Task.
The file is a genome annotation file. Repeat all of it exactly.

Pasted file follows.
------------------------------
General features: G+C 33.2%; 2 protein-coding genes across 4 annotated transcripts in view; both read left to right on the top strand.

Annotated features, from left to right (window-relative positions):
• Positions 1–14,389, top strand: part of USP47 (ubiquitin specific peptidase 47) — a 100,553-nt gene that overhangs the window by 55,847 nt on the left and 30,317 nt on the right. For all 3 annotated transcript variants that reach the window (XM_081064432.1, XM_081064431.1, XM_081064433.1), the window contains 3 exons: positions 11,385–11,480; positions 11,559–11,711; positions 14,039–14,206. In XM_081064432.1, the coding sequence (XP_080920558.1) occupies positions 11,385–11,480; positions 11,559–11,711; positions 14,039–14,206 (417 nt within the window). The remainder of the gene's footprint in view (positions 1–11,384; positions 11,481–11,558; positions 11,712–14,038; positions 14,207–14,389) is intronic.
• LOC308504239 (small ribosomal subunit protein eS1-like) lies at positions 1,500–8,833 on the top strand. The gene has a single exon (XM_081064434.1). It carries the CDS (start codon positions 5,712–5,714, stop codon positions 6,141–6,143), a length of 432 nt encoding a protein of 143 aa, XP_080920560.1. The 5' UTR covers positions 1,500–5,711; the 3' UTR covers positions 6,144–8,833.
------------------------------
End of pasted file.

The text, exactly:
General features: G+C 33.2%; 2 protein-coding genes across 4 annotated transcripts in view; both read left to right on the top strand.

Annotated features, from left to right (window-relative positions):
• Positions 1–14,389, top strand: part of USP47 (ubiquitin specific peptidase 47) — a 100,553-nt gene that overhangs the window by 55,847 nt on the left and 30,317 nt on the right. For all 3 annotated transcript variants that reach the window (XM_081064432.1, XM_081064431.1, XM_081064433.1), the window contains 3 exons: positions 11,385–11,480; positions 11,559–11,711; positions 14,039–14,206. In XM_081064432.1, the coding sequence (XP_080920558.1) occupies positions 11,385–11,480; positions 11,559–11,711; positions 14,039–14,206 (417 nt within the window). The remainder of the gene's footprint in view (positions 1–11,384; positions 11,481–11,558; positions 11,712–14,038; positions 14,207–14,389) is intronic.
• LOC308504239 (small ribosomal subunit protein eS1-like) lies at positions 1,500–8,833 on the top strand. The gene has a single exon (XM_081064434.1). It carries the CDS (start codon positions 5,712–5,714, stop codon positions 6,141–6,143), a length of 432 nt encoding a protein of 143 aa, XP_080920560.1. The 5' UTR covers positions 1,500–5,711; the 3' UTR covers positions 6,144–8,833.